Cabanatuan is the most populous city of its province, Nueva Ecija, with a 2015 population of a little more than 302,000. Like Boston in Massachusetts, it is surrounded by "bedroom communities," and its population during a workday is close to 1,000,000. Unlike Boston, Cab City has no high rises, no subway system, and no school buses. When I came here, there was one traffic light; there are now three or four.
Oh, and also unlike Boston, this is a sprawling city, covering 75 square miles. Driving its length on the Maharlika will take you more than an hour.
As with all Philippine cities, Cabanatuan is divided into administrative districts called barangays (baRANgais). I live in Bitas, Jheng lives in Bantug Norte: altogether there are 89 barangays in Cabanatuan City. Eight elected barangay council members administer to the needs of barangay residents and enforce barangay rules. These "villages within the city" cultivate feelings of community and even solidarity among barangay residents; most barangays in Cab City have their own elementary schools, their own "covered courts" for sports and barangay gatherings, their own festivals . . . .
Barangay Bitas is close to the northern edge of Cabsy. It's quieter here, the life slower here, the streets more verdant here, than what one finds in most other barangays of the city. And that suits me. Never really took to apartment-living in the hurly-burly of Boston during my student years. Outside my door at dusk, here in Bitas, bats veer silently about against an indigo sky. The aroma of Aiza's cooking, or of Mama Cita's cooking across the street, is in the air. I can take a walk knowing I won't be struck by a stray trike, will cross paths only with young couples and old guys like me, fellow Barangay Bitans, also out for a walk, whom I'll greet in passing with a "Maganda gabi!"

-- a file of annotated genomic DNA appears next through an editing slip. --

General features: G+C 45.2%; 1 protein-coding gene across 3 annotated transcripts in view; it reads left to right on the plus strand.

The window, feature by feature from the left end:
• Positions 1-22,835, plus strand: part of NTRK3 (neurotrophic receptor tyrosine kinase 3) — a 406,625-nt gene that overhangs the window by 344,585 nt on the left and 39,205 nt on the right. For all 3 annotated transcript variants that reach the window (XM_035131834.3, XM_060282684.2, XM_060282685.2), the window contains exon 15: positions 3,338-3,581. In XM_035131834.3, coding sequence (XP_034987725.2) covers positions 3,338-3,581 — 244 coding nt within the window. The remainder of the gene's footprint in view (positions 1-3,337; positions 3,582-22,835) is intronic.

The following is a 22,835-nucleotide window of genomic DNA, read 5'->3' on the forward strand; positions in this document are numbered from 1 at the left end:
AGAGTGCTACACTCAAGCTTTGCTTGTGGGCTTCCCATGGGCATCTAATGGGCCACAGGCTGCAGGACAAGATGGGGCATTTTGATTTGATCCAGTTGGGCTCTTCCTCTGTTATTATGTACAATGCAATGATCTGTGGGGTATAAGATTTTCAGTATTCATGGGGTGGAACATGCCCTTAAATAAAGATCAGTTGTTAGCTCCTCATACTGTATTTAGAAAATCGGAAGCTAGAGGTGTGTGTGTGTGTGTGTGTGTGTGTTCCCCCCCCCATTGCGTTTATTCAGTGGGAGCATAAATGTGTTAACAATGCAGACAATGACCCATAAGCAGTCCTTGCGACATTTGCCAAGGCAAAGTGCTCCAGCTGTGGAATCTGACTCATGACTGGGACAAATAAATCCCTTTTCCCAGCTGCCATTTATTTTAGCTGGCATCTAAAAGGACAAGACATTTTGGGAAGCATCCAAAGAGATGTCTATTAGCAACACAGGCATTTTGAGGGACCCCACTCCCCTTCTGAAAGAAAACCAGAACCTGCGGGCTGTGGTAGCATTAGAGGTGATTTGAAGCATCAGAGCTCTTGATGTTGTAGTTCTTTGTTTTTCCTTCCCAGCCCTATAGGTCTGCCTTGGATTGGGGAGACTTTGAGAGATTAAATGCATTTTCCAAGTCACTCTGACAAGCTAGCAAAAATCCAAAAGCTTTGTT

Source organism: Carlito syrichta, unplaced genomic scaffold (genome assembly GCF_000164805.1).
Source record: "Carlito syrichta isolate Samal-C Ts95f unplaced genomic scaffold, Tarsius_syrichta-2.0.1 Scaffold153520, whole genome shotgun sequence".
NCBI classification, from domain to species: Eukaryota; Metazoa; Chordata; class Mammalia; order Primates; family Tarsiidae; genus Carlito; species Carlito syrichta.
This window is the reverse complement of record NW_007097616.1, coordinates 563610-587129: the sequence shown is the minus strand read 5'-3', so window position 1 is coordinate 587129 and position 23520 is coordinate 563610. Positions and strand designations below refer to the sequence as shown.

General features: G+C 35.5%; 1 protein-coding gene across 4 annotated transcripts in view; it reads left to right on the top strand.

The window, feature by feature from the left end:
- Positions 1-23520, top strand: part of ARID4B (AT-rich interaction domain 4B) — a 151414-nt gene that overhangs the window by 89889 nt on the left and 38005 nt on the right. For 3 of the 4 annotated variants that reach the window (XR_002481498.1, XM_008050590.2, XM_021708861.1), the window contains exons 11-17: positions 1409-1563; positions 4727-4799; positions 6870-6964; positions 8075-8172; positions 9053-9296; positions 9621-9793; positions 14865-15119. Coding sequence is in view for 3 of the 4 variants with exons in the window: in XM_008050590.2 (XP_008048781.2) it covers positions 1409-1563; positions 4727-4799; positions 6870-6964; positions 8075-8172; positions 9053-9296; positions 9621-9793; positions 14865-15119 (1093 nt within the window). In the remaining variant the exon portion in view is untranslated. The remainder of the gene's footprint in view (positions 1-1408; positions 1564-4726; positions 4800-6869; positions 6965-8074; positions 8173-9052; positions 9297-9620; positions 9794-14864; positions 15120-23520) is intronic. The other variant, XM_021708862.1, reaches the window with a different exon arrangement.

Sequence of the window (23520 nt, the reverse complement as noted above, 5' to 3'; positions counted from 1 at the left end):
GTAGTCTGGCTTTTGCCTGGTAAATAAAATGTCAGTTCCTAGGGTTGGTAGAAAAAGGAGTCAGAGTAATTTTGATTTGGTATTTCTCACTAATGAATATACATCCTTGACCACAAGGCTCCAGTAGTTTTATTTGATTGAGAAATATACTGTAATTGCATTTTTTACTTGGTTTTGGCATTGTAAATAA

South China Sea Blues
After so many years of being out of touch, a good friend from my graduate school days and I are communicating with each other once again. Her roots are in Greece, and after earning a PhD. in the UK she became a professor of English at a university in Greece, publishing several books on English Renaissance literature. After supplying each other with timelines of our exploits over the past few decades, we fell to discussing (via email) the pandemic, American politics, other topics of note in the world today. Recently she has written of tensions in the Aegean Sea between Turkey and Greece, an issue I confessed I had been unaware of. It seems Turkey, under that autocratic strongman Erdogan, is making claims on Greece's economic maritime zone, a zone delineated by the 1923 Lausanne Treaty between Greece and Turkey. Turkey, it seems, wants to drill in these waters; Greece is adamant that Turkey will not drill there. Well, the strongman's threatening noises over this debacle have, in the past year or two, been joined by provocative acts, such as the ramming of a Greek patrol boat by a Turkish coast guard vessel. There is a real possibility of armed conflict between the two countries.